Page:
Can type 1 diabetes be prevented? You can help answer this question by participating in the NIH TrialNet Pathway to Prevention Research Study For Relatives of People With Type 1 Diabetes. “It is one of the most important studies in TrialNet,” said Ellen Greenberg, the lead research coordinator for type 1 diabetes clinical trials at the Berrie Center. “Not only are we going to learn about the evolution of the disease, but we’re identifying children and adults who are at risk for type 1 diabetes.”
Relatives of people with type 1 diabetes have about a 15 times greater risk of developing the disease than people with no family history of type 1 diabetes. People can get screened if they have a brother, sister, child or parent with type 1 diabetes (and are between 1 and 45 years old) or are a cousin, aunt, uncle, niece, nephew, half-brother or half-sister of someone with type 1 diabetes (and are 1 to 20 years old).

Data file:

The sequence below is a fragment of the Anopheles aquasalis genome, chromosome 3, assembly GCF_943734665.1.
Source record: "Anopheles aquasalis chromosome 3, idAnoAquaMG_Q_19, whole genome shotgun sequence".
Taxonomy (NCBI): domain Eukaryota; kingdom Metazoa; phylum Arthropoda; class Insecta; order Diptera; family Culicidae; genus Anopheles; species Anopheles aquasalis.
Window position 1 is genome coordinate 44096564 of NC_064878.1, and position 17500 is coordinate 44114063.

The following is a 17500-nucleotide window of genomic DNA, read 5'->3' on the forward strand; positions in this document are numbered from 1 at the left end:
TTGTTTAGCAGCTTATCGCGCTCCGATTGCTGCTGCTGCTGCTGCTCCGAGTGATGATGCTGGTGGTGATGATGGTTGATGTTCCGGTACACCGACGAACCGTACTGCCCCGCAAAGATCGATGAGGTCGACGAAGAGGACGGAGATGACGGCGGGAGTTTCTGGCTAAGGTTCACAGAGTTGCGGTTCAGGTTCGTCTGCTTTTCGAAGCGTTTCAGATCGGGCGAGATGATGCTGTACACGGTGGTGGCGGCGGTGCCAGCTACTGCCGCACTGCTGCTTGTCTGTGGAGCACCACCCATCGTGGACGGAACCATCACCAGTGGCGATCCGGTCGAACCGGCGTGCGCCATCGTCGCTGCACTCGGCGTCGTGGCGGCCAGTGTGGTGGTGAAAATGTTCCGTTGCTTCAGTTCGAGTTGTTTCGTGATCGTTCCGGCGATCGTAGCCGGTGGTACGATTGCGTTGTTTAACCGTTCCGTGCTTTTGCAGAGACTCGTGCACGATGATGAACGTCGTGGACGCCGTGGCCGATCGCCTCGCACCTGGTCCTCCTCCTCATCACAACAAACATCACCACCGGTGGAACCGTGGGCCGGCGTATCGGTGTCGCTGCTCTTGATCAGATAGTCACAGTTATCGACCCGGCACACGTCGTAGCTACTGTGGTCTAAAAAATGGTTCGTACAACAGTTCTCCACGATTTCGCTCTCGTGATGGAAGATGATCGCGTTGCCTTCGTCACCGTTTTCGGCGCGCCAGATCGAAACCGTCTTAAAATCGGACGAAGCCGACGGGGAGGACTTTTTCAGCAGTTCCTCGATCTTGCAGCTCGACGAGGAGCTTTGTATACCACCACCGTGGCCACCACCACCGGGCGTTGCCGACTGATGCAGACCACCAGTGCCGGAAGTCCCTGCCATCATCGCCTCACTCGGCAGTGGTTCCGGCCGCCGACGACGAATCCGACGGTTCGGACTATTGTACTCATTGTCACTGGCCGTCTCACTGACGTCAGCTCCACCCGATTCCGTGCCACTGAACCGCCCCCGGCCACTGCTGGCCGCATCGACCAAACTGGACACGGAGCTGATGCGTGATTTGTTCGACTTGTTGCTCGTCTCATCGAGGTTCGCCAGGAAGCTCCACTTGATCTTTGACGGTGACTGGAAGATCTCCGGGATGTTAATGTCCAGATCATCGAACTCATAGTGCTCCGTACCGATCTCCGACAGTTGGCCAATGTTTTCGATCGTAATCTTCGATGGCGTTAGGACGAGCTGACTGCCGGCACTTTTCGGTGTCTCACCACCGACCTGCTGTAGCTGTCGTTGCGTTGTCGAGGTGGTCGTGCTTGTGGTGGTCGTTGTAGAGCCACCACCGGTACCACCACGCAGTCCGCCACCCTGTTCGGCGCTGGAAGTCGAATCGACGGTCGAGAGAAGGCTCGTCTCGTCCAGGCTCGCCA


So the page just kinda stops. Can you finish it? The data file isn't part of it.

A small sample of blood is drawn and tested for pancreatic auto-antibodies, or markers that show the autoimmune process has already begun. About 95 per cent of relatives who are screened test negative for these auto-antibodies. Subjects younger than 18 years old should be re-tested yearly until they are 18. “People who have positive antibodies can participate in the very promising diabetes prevention trials that are being done at the Berrie Center under the auspices of NIH TrialNet,” says Ellen.
Relatives of people with type 1 diabetes can undergo the TrialNet screening test at the Berrie Center or have the blood test done at a doctor’s office or laboratory close to their home, if coming to the Berrie Center is not convenient.
To arrange a TrialNet Pathways to Prevention screening, please call Liz at 212-851-5466 or email email@example.com.